U.S. environmental groups say they see states taking more aggressive action than the federal government on environment issues and are stepping up donations to gubernatorial campaigns this autumn.
NEW YORK -- U.S. environmental groups say they see states taking more aggressive action than the federal government on environment issues and are stepping up donations to gubernatorial campaigns this autumn.
Whether it's California's Gov. Arnold Schwarzenegger who is running for re-election or Eliot Spitzer, running for New York governor, or candidates in states in between, Washington-based environment groups the League of Conservation Voters and the Sierra Club are backing candidates they think will take tough action on renewable energy and emissions of mercury and greenhouse gases.
Many state leaders, such as Pennsylvania's Gov. Ed Rendell, a Democrat, have required their states to get a large chunk of their power from renewable resources such as wind and water.
With governors, "you don't have the type of congressional leaders who have worked the beck and call of Big Oil that have bottled up aggressive energy legislation," Tony Massaro, political director for the League of Conservation Voters, said in a telephone interview. "So (governors) have the ability to do things without those guys getting in the way."
The group's national office, which is giving to gubernatorial candidates for the first time this year, is donating about 10 percent of its $7 million overall campaign donation budget to state races, said Massaro.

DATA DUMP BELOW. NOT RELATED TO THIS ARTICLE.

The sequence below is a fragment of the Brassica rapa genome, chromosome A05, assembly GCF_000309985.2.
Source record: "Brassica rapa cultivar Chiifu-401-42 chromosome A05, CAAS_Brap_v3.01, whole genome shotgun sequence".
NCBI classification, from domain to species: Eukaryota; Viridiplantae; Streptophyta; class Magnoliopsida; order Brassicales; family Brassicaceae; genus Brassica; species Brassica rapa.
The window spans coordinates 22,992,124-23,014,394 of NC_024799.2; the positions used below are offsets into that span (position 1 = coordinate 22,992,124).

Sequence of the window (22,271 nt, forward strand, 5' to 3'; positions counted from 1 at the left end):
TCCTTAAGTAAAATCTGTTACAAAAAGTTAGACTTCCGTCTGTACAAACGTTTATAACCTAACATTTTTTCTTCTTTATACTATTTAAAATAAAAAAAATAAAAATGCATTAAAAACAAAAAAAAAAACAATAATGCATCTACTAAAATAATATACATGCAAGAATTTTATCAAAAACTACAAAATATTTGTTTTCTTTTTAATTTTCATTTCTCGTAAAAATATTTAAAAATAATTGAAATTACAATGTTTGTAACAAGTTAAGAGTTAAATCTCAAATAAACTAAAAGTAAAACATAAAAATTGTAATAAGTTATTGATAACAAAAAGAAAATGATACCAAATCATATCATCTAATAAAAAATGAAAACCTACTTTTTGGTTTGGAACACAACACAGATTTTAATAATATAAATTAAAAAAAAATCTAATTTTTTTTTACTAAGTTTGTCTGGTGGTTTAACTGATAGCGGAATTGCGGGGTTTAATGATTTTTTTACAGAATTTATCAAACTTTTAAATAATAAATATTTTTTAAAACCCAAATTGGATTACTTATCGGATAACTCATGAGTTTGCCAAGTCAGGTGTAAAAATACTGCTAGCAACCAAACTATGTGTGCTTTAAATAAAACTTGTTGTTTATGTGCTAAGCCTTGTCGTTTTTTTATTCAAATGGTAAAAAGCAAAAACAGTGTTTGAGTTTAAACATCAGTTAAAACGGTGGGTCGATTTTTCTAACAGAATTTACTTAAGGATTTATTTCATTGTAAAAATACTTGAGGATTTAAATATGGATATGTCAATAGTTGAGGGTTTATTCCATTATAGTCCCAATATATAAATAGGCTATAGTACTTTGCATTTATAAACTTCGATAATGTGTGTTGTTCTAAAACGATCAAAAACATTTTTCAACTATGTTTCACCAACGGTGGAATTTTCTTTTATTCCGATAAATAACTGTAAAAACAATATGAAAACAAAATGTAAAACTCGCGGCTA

Schwarzenegger, a Republican, last month enacted legislation creating the first U.S. mandatory caps on greenhouse gas emissions, while California and New York have also taken the lead on lowering emissions of heat-trapping gases from automobiles. Democrat Spitzer, New York's state attorney general, has sued the federal government on mercury emissions.
On global warming, "there's been essentially no federal action during the Bush administration," said Mike Bocian, a pollster at Democracy Corps, a group spearheaded by James Carville, a former campaign adviser for former President Clinton.
At the same time, he said, about 20 states have required that some of their electricity must be generated from sources such as wind and water, which slash emissions.
President Bush pulled the United States out of the 160-nation Kyoto Protocol and favors voluntary means of reducing greenhouse emissions.
The national Sierra Club is boosting its donations to gubernatorial and state legislature candidates to about one third of its overall $4 million campaign gift budget this year.
"Our states are the laboratories of democracy and good public policy," said Cathy Duvall, the Sierra Club's national political director. "We are seeing how they are meeting their energy needs and grow their economies and protecting their environment all at the same time."
The Sierra Club and the League of Conservation Voters are giving the bulk of their donations to tight races in the U.S. heartland. The Sierra Club is focusing on Ohio, Pennsylvania, and Michigan where candidates and incumbent governors have strong renewable energy programs, said Duvall.